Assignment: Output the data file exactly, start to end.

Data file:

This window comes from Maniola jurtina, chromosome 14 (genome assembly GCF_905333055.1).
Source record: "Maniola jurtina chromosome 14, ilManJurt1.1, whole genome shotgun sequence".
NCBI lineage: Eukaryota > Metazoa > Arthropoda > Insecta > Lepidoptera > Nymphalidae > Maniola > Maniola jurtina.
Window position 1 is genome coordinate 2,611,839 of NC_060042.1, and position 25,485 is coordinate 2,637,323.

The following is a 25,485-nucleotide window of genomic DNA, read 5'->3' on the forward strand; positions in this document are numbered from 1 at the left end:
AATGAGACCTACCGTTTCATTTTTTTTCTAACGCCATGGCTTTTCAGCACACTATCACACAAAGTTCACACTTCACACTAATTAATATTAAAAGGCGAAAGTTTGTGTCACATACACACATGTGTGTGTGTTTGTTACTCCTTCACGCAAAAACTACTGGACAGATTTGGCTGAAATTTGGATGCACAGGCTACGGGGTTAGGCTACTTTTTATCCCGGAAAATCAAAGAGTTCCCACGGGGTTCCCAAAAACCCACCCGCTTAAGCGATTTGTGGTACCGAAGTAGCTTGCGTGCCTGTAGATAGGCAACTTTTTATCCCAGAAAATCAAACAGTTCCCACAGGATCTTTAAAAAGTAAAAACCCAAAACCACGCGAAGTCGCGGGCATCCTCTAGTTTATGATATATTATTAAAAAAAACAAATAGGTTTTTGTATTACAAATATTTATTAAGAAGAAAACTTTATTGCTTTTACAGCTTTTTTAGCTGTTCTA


This window comes from Maniola jurtina, chromosome 14 (genome assembly GCF_905333055.1).
Source record: "Maniola jurtina chromosome 14, ilManJurt1.1, whole genome shotgun sequence".
NCBI lineage: Eukaryota > Metazoa > Arthropoda > Insecta > Lepidoptera > Nymphalidae > Maniola > Maniola jurtina.
Window position 1 is genome coordinate 2,611,839 of NC_060042.1, and position 25,485 is coordinate 2,637,323.

The following is a 25,485-nucleotide window of genomic DNA, read 5'->3' on the forward strand; positions in this document are numbered from 1 at the left end:
AATGAGACCTACCGTTTCATTTTTTTTCTAACGCCATGGCTTTTCAGCACACTATCACACAAAGTTCACACTTCACACTAATTAATATTAAAAGGCGAAAGTTTGTGTCACATACACACATGTGTGTGTGTTTGTTACTCCTTCACGCAAAAACTACTGGACAGATTTGGCTGAAATTTGGATGCACAGGCTACGGGGTTAGGCTACTTTTTATCCCGGAAAATCAAAGAGTTCCCACGGGGTTCCCAAAAACCCACCCGCTTAAGCGATTTGTGGTACCGAAGTAGCTTGCGTGCCTGTAGATAGGCAACTTTTTATCCCAGAAAATCAAACAGTTCCCACAGGATCTTTAAAAAGTAAAAACCCAAAACCACGCGAAGTCGCGGGCATCCTCTAGTTTATGATATATTATTAAAAAAAACAAATAGGTTTTTGTATTACAAATATTTATTAAGAAGAAAACTTTATTGCTTTTACAGCTTTTTTAGCTGTTCTA